Kat: So Sam, who is now and forever famous as the coolest person to know, put a 12-pack in her backpack, and we headed for the festival. There was a small line to get in, and the donation was only $5, which everyone paid in exchange for a paper bracelet/all day pass. The festival was packed! There were great political booths to check out, full of activist petitions to sign and causes to fight for, and, of course, there were your rainbow memorabilia booths, and food everywhere! Yummy, greasy-smelling everything, except vegetarians were pretty much stuck with french fries as far as I could tell.


Molly: I have yet to get a decent burrito on the East Coast, much less an edible festival burrito. My chicken burrito had some weird chemical, grill-cleaner taste to it that made me a little queasy, or maybe it was all those Big Brother screens with Al Gore staring at me everywhere that made me want to yak. It became very apparent that Al Gore is our man, which I have yet to get psyched on. Maybe if he gave me a million dollar grant to make lesbian porn… His face was everywhere and then Tipper showed up at the Equality Rocks concert.


Kat: Yikes. I wish 2 Live Crew, the gay version, of course, would’ve busted out with some explicit lyrics at that point. Yeah, the Human Rights Campaign was all about the festival, giving the donations to the Gore campaign. It’s better, I think, to go with past traditions of giving the money to local campaigns and start the fight for equality there. Go Vermont! HRC is great but made for a surprisingly conservative scene. I think I can count the drag queens that were at the festival on two hands and a foot. Good thing the Freaks and Family folks showed up on the Capital lawn by the march the next day in protest of the conservative vibe. I hear the Pet Shop Boys were at the Equality Rocks concert and featured fine, Flock of Seagulls intensified hairdos. Of course, I only heard that because I couldn’t afford the $40 (*@&$!) ticket to get in to the show. But if The Butchies and The Need and Tribe 8 and Team Dresch were playing the show, then I would’ve shelled out the dough. Let’s go anti-mainstream and support independent dyke bands! Oh, yeah, and one all-lesbian band from each state should have played a giant series of pre-show gigs.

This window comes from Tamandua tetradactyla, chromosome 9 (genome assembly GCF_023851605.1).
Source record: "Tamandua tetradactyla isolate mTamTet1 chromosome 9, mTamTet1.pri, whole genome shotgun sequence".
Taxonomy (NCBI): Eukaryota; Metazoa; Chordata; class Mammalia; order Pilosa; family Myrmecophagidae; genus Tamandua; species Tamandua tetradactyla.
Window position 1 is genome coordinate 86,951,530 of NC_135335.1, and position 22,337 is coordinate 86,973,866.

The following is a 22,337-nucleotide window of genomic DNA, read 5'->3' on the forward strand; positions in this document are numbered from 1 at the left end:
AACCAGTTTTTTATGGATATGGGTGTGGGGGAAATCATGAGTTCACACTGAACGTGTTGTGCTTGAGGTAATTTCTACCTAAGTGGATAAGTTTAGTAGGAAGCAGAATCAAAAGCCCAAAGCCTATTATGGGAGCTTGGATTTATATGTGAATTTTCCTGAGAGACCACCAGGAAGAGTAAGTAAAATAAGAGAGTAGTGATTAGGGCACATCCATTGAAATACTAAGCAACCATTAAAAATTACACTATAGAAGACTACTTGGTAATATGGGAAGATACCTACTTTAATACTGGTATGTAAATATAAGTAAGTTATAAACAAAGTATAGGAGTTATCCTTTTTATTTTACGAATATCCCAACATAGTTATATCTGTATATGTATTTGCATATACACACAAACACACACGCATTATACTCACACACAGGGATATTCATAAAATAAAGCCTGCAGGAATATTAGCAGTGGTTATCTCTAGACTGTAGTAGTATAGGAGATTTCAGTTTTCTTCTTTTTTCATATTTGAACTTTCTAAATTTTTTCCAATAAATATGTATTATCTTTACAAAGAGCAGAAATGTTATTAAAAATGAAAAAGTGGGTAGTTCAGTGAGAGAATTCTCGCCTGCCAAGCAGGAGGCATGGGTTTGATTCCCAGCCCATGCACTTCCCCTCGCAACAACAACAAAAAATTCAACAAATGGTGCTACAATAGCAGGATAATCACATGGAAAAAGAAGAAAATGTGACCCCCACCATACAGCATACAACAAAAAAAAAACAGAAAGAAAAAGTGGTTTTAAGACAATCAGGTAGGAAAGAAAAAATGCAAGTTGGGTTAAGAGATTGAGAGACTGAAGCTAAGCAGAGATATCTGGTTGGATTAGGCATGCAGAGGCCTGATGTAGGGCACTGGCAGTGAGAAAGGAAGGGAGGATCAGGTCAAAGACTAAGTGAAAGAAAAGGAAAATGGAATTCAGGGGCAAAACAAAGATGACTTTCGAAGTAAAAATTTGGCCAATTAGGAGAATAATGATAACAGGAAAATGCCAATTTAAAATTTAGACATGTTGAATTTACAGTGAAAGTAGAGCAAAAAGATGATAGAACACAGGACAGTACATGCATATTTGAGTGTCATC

Molly: Don’t even get me started. I was sad to hear that the Radical Fairies marched separately from the regular march because they were a definite highlight for me in 1993, all these great guys in pink tights and wings running around and irritating everyone with little noisemakers. They would just suddenly burst into a run, swarming around everyone. I don’t know anything about their group, but that was a great first impression, and the element of fun and outrageousness has a lot of political value for me. Yeah, you can tell the HR campaign is conservative — just look at the yuppie baseball caps. I’d like to see their label on a pair of leather chaps… or a butt plug. OK, so I shelled out the money for a mainstream big venue concert of queers on major labels. I felt like I had to go because the people I was travelling with wanting to go, but I actually ended up having a great time. Being in a stadium with 45,000 other gay people was unexpectedly inspiring, worth $40 for a one-time shot.


Kat: It’s just not really supporting folks who can’t afford that sort of fee, and it gives props to bands and musicians that are accepted by mainstream society. Don’t get me wrong, it’s great that straight folks “accept” (tolerate from a distance/spell their names on a crossword) such musicians. However, if queer folks are trying to move from the margins to the center, we have to move everyone and not just those who are already in the center, even if they are just barely in the center. So was it Garth Brooks or Chris Gaines at the concert? Maybe Chris is his gay side. Brooks did do a great cross-dressing number on Saturday Night Live, and he was especially good in the game show skit entitled “Old [or Dirty?] French Whore.”